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With all the layoffs that just about every major newspaper has gone through over the past few years, reporting staffs have already been chopped to the bone. Or all the way through the bone and out the other side, in some cases. So when the next round of layoffs inevitably comes, where do the cuts come from? A provocative, insightful, and obvious idea: How about firing some more of those freaking editors? Or at least making them do a little more work.

Sure, it goes without saying that smaller staffs suck. If every paper could return to its decades-old glory days of reporters on every metro micro-beat, digging for weeks on corruption in the various sub-offices of the municipal Water and Sewer Authority, our democratic republic could flower once again. But that scenario won't be back any time soon, if ever. So instead of cutting the reporters, who generate actual content, why not cut all those stupid higher-up levels of editing?

As Alan Mutter points out, it's not unusual for a major newspaper story to go through five or six levels of editing. Whereas news aggregators like Google have no editing staff at all, and most blog operations have zero or one editor. And both of those types of organizations are the reason papers are having all the layoffs in the first place.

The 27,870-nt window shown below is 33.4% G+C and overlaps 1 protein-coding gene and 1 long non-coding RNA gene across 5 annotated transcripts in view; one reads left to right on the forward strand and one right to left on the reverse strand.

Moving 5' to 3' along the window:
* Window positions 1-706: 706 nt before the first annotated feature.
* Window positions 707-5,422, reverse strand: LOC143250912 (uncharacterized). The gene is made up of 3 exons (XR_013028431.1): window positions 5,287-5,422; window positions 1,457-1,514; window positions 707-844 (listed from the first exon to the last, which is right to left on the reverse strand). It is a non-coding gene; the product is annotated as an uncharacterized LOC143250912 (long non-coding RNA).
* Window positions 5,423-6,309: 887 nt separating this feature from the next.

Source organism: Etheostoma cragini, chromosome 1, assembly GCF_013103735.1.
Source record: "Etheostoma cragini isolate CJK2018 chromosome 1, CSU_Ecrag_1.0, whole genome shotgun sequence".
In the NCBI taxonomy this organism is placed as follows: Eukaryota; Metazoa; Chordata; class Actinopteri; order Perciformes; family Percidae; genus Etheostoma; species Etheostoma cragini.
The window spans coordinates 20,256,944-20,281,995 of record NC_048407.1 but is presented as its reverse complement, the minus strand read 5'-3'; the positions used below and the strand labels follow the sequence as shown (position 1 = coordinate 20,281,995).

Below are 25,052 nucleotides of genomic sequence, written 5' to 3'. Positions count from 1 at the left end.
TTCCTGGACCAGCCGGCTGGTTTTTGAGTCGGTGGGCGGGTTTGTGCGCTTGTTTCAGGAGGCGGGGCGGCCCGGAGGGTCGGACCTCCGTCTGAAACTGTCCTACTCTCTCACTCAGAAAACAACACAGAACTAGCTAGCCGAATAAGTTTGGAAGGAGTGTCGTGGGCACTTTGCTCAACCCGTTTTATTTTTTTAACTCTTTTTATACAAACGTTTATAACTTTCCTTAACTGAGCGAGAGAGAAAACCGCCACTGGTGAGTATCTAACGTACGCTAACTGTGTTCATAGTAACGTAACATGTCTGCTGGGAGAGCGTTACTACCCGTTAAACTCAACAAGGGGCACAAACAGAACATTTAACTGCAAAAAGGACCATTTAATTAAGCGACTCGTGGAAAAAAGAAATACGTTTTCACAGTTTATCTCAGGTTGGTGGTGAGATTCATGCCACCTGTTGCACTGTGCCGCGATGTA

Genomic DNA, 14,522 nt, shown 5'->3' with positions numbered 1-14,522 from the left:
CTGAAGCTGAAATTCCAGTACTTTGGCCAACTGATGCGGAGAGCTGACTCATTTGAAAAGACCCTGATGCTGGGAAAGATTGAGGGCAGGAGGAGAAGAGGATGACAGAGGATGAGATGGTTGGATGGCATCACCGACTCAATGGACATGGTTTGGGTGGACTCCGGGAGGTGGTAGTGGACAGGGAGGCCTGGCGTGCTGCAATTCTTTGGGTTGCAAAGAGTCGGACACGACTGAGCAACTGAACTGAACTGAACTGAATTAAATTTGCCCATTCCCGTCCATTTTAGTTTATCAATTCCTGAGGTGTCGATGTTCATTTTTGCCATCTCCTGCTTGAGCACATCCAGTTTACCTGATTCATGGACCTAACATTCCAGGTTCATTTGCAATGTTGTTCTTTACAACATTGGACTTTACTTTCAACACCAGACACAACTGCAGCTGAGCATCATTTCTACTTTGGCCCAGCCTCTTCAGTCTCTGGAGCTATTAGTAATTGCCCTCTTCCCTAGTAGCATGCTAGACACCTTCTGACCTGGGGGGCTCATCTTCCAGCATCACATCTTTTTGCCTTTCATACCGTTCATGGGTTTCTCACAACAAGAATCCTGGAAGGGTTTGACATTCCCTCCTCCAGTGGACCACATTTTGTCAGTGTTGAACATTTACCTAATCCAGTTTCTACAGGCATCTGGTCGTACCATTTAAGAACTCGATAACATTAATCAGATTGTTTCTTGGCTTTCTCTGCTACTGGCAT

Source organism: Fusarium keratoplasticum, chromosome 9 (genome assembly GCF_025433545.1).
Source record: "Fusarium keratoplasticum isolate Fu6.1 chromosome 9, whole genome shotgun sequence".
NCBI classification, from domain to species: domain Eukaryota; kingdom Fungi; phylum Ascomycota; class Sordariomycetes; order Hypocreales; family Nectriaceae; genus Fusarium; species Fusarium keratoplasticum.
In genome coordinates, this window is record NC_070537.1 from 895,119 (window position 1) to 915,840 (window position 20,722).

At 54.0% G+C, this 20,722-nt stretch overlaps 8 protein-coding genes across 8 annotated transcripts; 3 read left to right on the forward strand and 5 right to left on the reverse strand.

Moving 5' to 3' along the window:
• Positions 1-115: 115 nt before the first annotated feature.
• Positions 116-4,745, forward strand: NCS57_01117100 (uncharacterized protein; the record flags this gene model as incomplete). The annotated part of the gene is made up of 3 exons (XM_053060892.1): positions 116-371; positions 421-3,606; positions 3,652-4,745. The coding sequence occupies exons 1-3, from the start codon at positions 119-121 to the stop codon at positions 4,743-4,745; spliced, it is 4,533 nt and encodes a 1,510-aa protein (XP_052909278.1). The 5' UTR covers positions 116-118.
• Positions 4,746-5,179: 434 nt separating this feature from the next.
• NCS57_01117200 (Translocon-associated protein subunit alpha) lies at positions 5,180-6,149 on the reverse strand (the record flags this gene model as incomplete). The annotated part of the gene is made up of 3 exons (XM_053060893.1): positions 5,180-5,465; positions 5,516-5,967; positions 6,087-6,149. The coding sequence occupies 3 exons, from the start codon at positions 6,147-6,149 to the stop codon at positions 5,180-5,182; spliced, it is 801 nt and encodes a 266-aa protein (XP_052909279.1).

The underlying problem is bureaucratic structure. In the news business, the only place for most reporters to get promoted is the editing staff. So old-line news outlets are full of career employees who've "earned" an editor's chair. And naturally, no story can make the front page without being subjected to their collective wisdom. Make those people start writing again! Content is King, etc. There are very few news stories that can't be fully edited by one copy editor and one assigning editor (who can theoretically be the same as the editor-in-chief). Reserve the editing jobs for people who are actually good at editing, and allow talented reporters and writers to move up to investigations, or column-writing, or full time blogging. Where they don't need editors, by the way. [via Romenesko]